• A new way of writing child-elements using ":" and "+:" syntax that allows a child to be accessed by selector rather than array-position e.g. <record> geocode: <p lat="…" long="…"/> height: <e z="…"/> </record>.
  • Note that the "=" syntax is not supported for child-elements; the motivation is convergence on JSON syntax.
  • To add multiple children under a name (selector), use the new "+:" syntax.
  • Conceptually the selector is always present, defaulting to the empty string in the common case when it is not supplied.
  • Finally, both start and end tags may have attributes and all the attributes are gathered together in the natural and obvious way.

See the HydraXML Grammar for a formal description.

Why?

HydraXML is syntax neutral. By “syntax neutral” we mean that we have a no-frills data format that can be processed with reasonable ease in a very wide variety of programming languages, can be read by programmers and, at a pinch, written as well. We mean that it is free of features that strongly favour people from one particular background. In other words, we have aimed to make it accessible to a very wide range of people, without bias, to the best of our judgement.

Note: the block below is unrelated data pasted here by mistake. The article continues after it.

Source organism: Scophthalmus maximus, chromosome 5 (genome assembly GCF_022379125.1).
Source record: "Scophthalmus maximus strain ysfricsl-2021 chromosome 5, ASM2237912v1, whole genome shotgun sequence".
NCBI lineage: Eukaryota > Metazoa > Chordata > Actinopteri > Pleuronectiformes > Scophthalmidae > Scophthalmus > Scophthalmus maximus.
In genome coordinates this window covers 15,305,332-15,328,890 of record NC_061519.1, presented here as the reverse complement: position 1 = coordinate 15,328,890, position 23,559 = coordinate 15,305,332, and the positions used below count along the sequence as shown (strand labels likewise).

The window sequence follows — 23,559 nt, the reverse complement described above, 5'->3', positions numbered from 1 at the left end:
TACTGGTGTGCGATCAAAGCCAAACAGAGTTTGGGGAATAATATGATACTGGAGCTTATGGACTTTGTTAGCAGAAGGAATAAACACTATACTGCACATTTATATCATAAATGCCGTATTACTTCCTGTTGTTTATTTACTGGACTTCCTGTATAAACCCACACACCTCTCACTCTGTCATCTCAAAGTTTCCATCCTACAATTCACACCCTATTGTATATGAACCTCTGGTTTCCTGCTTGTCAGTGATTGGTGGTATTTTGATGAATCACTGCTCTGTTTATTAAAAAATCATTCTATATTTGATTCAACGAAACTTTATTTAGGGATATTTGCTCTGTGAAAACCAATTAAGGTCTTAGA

So what was the motivation behind enhancing a stripped-down XML to create HydraXML? Minimal XML was a good starting point because it is designed to be machine processable and by removing the extra frills of full XML the processing model is extraordinarily simple and, thankfully, it is no longer white-space sensitive. In Minimal XML, we stripped away everything we could do without, except for comments. We retained comments because the JSON experience shows that omitting them is too extreme. However, we mandate that HydraXML comments are discarded on reading - they are annotations for people, not machines - and we don’t want our programs cluttered up with the consideration of whether or not they should process comments.